by Zaria Sims for Urban Mindz
"100% black talent, black crew, and black staff!" - Nunera Amun
Nunera Amun, the groundbreaking South Side of Chicago native and filmmaker, who is shifting the lens of African American lives, aims towards visually portraying the genuine narrative of the black man’s natural ability to create, thrive, and persevere within any environment or circumstance.
With a Bachelor’s degree in Broadcast Journalism from Bethune Cookman University, Nunera gradually veered towards the radio industry. As an intern for NPR’S Talk of the Nation, her work made national headway when she advocated on behalf of Robert Champion, a young man who attended Florida A&M and passed away during a band hazing incident.
Amun has always been about ratifying culture, activism, education, and changing the world. While building her platform as a filmmaker and director, she released a short documentary in 2017, following an African-American mental wellness advocate who was diagnosed with Major Depressive Disorder (MDD). It was during the composition of this short film that led Amun to begin her next project, which happened to be directing and producing “What is a Black Man?”
Screening February 26th at Parkway Northwest High School in Philadelphia
The documentary introduces the world to four young, black men from Philly who are pursuing a career in conscious rap music and artistry. Along the way, their bond together only strengthens when they are faced with the harsh realities of life. Amun will introduce a short version of the film in five Philadelphia public schools, beginning on February 26th. The screening will be held at Parkway Northwest High School, located in Philadelphia’s Mt. Airy neighborhood. The screening will consist of the subjects of the documentary speaking on a panel, as well as giving a live performance.
Where did it all begin?
Amun met Alex, Michael, Uriah, and Clinton at the Philadelphia School District Educational Studio, a program where students have full access to professional musical equipment.
As she was working on a personal visual project, while simultaneously teaching children how to create their own video productions, Amun would visit the studio every day, and every day she would see the same four boys working on music together. After sparking a conversation with them, Amun proceeded to ask them about their favorite artists and rappers. To her surprise, the boys gravitated towards the older hip-hop legends like Tupac, Biggie, Nas, and even gospel artists like Lecrae.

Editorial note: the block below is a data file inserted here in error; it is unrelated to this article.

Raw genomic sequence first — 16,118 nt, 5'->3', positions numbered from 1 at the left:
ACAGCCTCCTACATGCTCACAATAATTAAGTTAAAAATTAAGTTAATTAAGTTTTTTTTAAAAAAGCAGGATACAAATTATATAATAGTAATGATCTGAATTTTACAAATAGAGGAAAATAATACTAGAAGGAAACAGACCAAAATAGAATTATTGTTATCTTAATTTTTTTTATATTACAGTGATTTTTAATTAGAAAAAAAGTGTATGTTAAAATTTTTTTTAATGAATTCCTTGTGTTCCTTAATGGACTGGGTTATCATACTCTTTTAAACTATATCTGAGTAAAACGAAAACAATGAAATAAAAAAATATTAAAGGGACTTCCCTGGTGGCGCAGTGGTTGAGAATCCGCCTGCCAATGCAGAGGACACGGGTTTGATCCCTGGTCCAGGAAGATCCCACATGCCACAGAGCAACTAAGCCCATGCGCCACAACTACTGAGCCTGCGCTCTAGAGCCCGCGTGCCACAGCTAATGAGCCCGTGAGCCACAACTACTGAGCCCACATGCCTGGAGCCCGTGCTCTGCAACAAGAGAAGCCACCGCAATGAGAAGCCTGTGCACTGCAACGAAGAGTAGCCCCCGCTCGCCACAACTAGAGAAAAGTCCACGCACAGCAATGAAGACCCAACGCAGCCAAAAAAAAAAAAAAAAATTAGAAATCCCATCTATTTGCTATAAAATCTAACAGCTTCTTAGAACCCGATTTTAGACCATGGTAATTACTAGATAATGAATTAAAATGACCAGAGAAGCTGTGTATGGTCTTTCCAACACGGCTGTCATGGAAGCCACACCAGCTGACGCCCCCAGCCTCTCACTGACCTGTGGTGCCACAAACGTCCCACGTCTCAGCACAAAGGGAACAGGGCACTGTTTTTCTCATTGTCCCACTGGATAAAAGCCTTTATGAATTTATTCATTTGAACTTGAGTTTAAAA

“They have been working together (making music) for the past three years. Initially, I didn’t even have their parents' permission to start filming, because we literally just recorded at the studio. I decided to follow them for a few years to create a timeline, to see what it is like to grow into a black man and where their career takes them as racially and socially conscious hip-hop artists. I see that the question is in them: how do they become something that they have not really seen modeled, all while knowing that they are seen as a target in society? They are very brave and fascinating young men, and they give something that we don’t ever see in traditional film and media”
What was the monumental thing your learned about yourself while making this film?
Each one of the boys has something that I can relate to. For a lot of my life, I did not trust black men; I did not allow myself to get too close to my black male friends, and I saw how society has trained us to see them as dangerous and violent. I really value black men, and I have learned about the complexity of my relationships with black men stemming from my father’s absence; he left when I was two and I have not seen him since. But there are some incredible black men in our society who just don't get the recognition that they deserve, and I’ve forgiven my father.
“There’s always someone who doesn’t want you to talk about something. Black stories need to be told by black people, because enough of our stories have been told by people who aren’t.” - Nunera Amun
How have you used film to create opportunities and invest in our communities?
The power that this platform has given to me is the autonomy I have over who works on the project, even down to whose faces are shown in the film. There are so many black professionals with extremely high skill sets who are not getting the opportunities they deserve. I only want black voices to be in the room, in terms of developing this film, because we don’t need any more stories where white people are coming to us saying, "this is what the story is," when we lived through it.
What are some of the ways filmmaking has been rewarding to you?
In a non-tangible way, I think it is the reason why I wake up in the morning. At one point, my mom was asking me, “This is kinda hard, are you sure you wanna do this?” I told her, “If I can’t, I don’t wanna wake up in the morning. It gives me life. It makes me feel alive. It may sound cliché, but when I’m in the midst of it, nothing else matters. It’s really added so much energy back into my life. As kids, we have so much energy and vibration, and for many years in my adulthood, that energy got sucked out of me.